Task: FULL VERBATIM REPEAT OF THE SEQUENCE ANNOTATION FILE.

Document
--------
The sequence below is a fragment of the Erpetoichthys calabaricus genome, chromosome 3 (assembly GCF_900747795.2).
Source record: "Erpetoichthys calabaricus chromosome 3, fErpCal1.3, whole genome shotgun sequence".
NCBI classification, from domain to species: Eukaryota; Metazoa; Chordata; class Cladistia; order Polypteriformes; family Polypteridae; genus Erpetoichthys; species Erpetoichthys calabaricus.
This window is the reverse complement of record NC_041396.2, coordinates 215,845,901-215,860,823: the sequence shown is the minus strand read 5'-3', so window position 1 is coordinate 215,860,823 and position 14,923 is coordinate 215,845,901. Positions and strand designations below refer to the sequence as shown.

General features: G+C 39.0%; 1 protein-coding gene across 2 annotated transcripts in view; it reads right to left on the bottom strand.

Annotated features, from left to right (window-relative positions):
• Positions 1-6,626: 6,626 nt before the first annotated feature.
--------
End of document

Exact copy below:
The sequence below is a fragment of the Erpetoichthys calabaricus genome, chromosome 3 (assembly GCF_900747795.2).
Source record: "Erpetoichthys calabaricus chromosome 3, fErpCal1.3, whole genome shotgun sequence".
NCBI classification, from domain to species: Eukaryota; Metazoa; Chordata; class Cladistia; order Polypteriformes; family Polypteridae; genus Erpetoichthys; species Erpetoichthys calabaricus.
This window is the reverse complement of record NC_041396.2, coordinates 215,845,901-215,860,823: the sequence shown is the minus strand read 5'-3', so window position 1 is coordinate 215,860,823 and position 14,923 is coordinate 215,845,901. Positions and strand designations below refer to the sequence as shown.

General features: G+C 39.0%; 1 protein-coding gene across 2 annotated transcripts in view; it reads right to left on the bottom strand.

Annotated features, from left to right (window-relative positions):
• Positions 1-6,626: 6,626 nt before the first annotated feature.